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  • Third time's the charm...

    Hey guys (and girls), my name's Josh.

    This is actually my third time trying to write this.. First time my phone died.. Second time my laptop died.. And now I'm back on my phone. My luck, I suppose

    I live in Northern Florida, and currently attend a local high school. I work as a waiter, and love surfing, muay thia, most team sports, etc.

    I primarily keep Green Tree Pythons (2.4.1) and Amazon Tree Boas (2.2), although I also have a normal ball python (1.0), and a few crested geckos (1.2).

    I joined this forum roughly two years ago when I was planning on receiving a pair of Leachianus Geckos in a trade, however I decided not to go through with it, with the intentions of keeping the GTP pair and breeding them (She laid 13 eggs for me last year, 8 of which hatched ). The urge to get some leachianus geckos never left me, however, and thus I'm back with the intentions of acquiring some in the near future.

    Thanks for having me. I'm excited to be here, and learn as much as I possibly can.

    Excuse the mirror selfie.. Lol the downfall of not having a frontal cam
    Attached Files

  • #2
    Welcome! Again!?!?!?

    I just acquired my first GTP, about 2 months ago. It is still in the yellow with the red and white pattern stage. Also, still very nippy and will often strike at me when I clean the cage, etc. I'm hoping it will calm as it matures so that I can actually handle it without fear of getting bitten by those massive adult fangs.

    Good luck on finding some leachianus geckos. I have 3 and they are really fun to keep.

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    • #3
      How cool! All of mine are usually pretty calm and passive, although a few become cage aggressive in the evening time.

      Give it time, and be patient. Neonates are typically pretty nippy (especially if they are not CBB). I prefer them being nippy, however. They are easier to get established than shy neos

      What type of setup do you keep it in? One symptom of a stressed out chondro is a pissy attitude. I keep all of mine is some sort of tub with good success.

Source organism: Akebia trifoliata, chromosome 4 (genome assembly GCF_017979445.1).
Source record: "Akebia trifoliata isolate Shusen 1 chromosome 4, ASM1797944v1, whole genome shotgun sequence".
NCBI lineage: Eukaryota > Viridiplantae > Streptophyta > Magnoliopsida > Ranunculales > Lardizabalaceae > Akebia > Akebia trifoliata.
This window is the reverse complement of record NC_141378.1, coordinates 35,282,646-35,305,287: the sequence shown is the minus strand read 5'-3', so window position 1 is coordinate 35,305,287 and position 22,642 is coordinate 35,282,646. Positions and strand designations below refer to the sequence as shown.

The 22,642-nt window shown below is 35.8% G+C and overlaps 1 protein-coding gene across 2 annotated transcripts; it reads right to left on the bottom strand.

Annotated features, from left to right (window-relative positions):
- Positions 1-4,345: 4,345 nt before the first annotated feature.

This may surprise you, but GTP's don't really have large denticles - definitely impressive denticles, but nothing compared to the 'fangs' of ETB's. I have only gotten bit by a few of my adults (My fault every time), but to be honest, it hurt less than getting stuck by thorns from rose bushes. Maybe I was just lucky

      Thanks. There's just something about a 'colossal' 200-350 gram gecko that intrigues me. They've been on my wish list for quite some time.. Now it's time to make it happen. Are yours handlable? I've heard that some of them (Especially GT's) hate handling.. I'm more of an observing, but that's one question that I'd like to learn the validity of.

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      • #4
        My baby GTP is in an Exo-Terra 12x12x18 and it seems to have plenty of space. He/she feeds on a hopper f/t mouse every 8-9 days and takes the prey within 30 seconds of me holding in front of GTP's nose. I don't think this one is at all stressed. It's been a bit more calm over the past couple weeks as it is not so hissy and snappy when I go in to clean poop or freshen the water in the dish. Lately, it just watches me as I move my hands about inside the cage. I'm not ready to call it docile, yet. But, I'm hoping to be able to say that soon enough.

        All of my leachies are still babies. The largest currently weighs in at only 40 grams. But, I've noticed them growing much faster with the warmer weather. They all have nice personalities. I hope that remains as they reach adult sizes of 200+ grams as I don't ever want to be bitten by an adult leachie.

        Here is Khaleesi, taken today. She is 28 grams.
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        • #5